On 29 July the Department for Transport (DfT) released its Blue Badge consultation: summary of responses and government response. This followed a public consultation about eligibility issues in relation to the Blue Badge (Disabled Parking) Scheme particularly with regards to non-visible disabilities. The consultation received a total of 6,349 responses from members of the public, local authorities, groups representing disabled people and other organisations including People’s Parking.
The current Blue Badge eligibility rules embrace all conditions, physical or otherwise, but the regulations and guidance were not clearly understood. This meant that people with hidden disabilities were therefore finding it difficult to access badges, even though their condition caused them very significant difficulties when undertaking a journey. In order to ensure that those with the greatest needs have access to a Blue Badge, the government has now proposed to introduce the following:
Disability groups have expressed concerns that as more people can now qualify for a badge, there will be additional pressures on existing disabled parking spaces. They wanted to see more spaces provided at the same time that the eligibility was extended. Local authorities were concerned about the number of Blue Badge holders seeking to park as well as the feasibility of providing more disabled parking.
However, the DfT says that the impact on parking will vary from place to place, depending on factors such as location, population density, current capacity, possible capacity, and more. DfT has also said that councils may need to review parking provision to increase the number of spaces (both in terms of the availability of disabled parking, and the overall number of parking spaces if disabled spaces take up other existing parking spaces).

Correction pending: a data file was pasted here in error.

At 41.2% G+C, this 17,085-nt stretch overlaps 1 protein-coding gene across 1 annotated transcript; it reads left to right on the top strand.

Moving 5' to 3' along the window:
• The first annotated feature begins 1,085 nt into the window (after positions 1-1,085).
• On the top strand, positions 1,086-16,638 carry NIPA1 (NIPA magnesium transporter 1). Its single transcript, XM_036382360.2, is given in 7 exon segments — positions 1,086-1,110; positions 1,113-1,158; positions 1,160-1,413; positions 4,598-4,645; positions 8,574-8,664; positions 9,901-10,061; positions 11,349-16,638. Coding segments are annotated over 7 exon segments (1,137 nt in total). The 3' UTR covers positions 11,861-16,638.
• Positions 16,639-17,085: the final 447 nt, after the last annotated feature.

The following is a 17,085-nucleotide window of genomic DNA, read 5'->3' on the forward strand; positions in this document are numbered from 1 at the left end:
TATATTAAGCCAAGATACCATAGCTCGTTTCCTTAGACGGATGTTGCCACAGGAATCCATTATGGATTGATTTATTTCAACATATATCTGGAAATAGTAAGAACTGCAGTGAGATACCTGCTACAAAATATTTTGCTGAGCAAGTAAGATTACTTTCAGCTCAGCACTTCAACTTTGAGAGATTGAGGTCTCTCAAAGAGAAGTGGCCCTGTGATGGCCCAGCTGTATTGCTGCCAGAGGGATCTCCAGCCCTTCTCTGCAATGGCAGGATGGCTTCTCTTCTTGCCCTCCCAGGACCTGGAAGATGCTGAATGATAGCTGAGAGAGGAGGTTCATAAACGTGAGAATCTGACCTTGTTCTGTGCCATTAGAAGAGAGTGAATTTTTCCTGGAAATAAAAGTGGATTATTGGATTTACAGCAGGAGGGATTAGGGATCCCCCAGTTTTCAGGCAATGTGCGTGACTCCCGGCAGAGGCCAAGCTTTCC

People’s Parking agrees with the concerns raised by disability groups and local authorities over the impact on parking provision and believe action needs to be taken now. We want to see councils monitoring usage of disabled bays and considering where further bays could be installed. We also urge operators of off-street car parks to start monitoring their disabled bays so if bays are already at full capacity plans can be made to increase provision.
There are also concerns that more badges in use will mean more abuse and greater pressures on local authority enforcement operations. Local authorities have long reported that the most significant abuse of the scheme is by friends or family members. Misuse of a Blue Badge is already a criminal offence and some authorities do prosecute offenders. However, only 1,131 individuals were prosecuted in England in 2016/17 for misuse of a Blue Badge. The majority of these prosecutions (98%) were targeted at a non-badge holder using another person’s badge. People’s Parking would like to see the government make all local authorities carry out enforcement of the Blue Badge scheme as abuse is only going to get worse with an increased number of badges being issued.
Helen Dolphin MBE is founder and managing director of the People’s Parking accreditation scheme.
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